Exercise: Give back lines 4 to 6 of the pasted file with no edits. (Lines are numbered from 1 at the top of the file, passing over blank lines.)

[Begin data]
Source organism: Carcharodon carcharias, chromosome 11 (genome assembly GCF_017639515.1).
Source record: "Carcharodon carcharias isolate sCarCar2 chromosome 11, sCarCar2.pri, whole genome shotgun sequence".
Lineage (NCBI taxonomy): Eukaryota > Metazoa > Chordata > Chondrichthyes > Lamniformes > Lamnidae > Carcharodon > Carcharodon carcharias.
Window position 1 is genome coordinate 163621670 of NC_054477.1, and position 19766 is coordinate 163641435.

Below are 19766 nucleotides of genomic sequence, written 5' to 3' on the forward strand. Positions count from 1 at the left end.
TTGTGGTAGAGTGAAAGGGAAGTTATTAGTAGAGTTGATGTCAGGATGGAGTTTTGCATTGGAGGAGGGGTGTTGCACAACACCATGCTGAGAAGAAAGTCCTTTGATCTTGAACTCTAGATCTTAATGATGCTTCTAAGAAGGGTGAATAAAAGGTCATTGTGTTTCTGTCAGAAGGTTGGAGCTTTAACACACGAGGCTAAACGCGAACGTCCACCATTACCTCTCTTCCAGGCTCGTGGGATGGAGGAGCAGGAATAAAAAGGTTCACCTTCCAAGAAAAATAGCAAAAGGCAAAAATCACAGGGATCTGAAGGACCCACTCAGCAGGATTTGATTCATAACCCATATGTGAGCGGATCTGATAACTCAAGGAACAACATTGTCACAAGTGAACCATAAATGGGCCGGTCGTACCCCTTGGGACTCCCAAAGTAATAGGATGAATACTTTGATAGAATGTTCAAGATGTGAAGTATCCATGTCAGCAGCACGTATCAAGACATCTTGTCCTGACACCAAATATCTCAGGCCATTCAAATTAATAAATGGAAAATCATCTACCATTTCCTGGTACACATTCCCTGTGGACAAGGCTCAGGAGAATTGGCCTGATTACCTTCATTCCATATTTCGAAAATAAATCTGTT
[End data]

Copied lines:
Window position 1 is genome coordinate 163621670 of NC_054477.1, and position 19766 is coordinate 163641435.

Below are 19766 nucleotides of genomic sequence, written 5' to 3' on the forward strand. Positions count from 1 at the left end.
TTGTGGTAGAGTGAAAGGGAAGTTATTAGTAGAGTTGATGTCAGGATGGAGTTTTGCATTGGAGGAGGGGTGTTGCACAACACCATGCTGAGAAGAAAGTCCTTTGATCTTGAACTCTAGATCTTAATGATGCTTCTAAGAAGGGTGAATAAAAGGTCATTGTGTTTCTGTCAGAAGGTTGGAGCTTTAACACACGAGGCTAAACGCGAACGTCCACCATTACCTCTCTTCCAGGCTCGTGGGATGGAGGAGCAGGAATAAAAAGGTTCACCTTCCAAGAAAAATAGCAAAAGGCAAAAATCACAGGGATCTGAAGGACCCACTCAGCAGGATTTGATTCATAACCCATATGTGAGCGGATCTGATAACTCAAGGAACAACATTGTCACAAGTGAACCATAAATGGGCCGGTCGTACCCCTTGGGACTCCCAAAGTAATAGGATGAATACTTTGATAGAATGTTCAAGATGTGAAGTATCCATGTCAGCAGCACGTATCAAGACATCTTGTCCTGACACCAAATATCTCAGGCCATTCAAATTAATAAATGGAAAATCATCTACCATTTCCTGGTACACATTCCCTGTGGACAAGGCTCAGGAGAATTGGCCTGATTACCTTCATTCCATATTTCGAAAATAAATCTGTT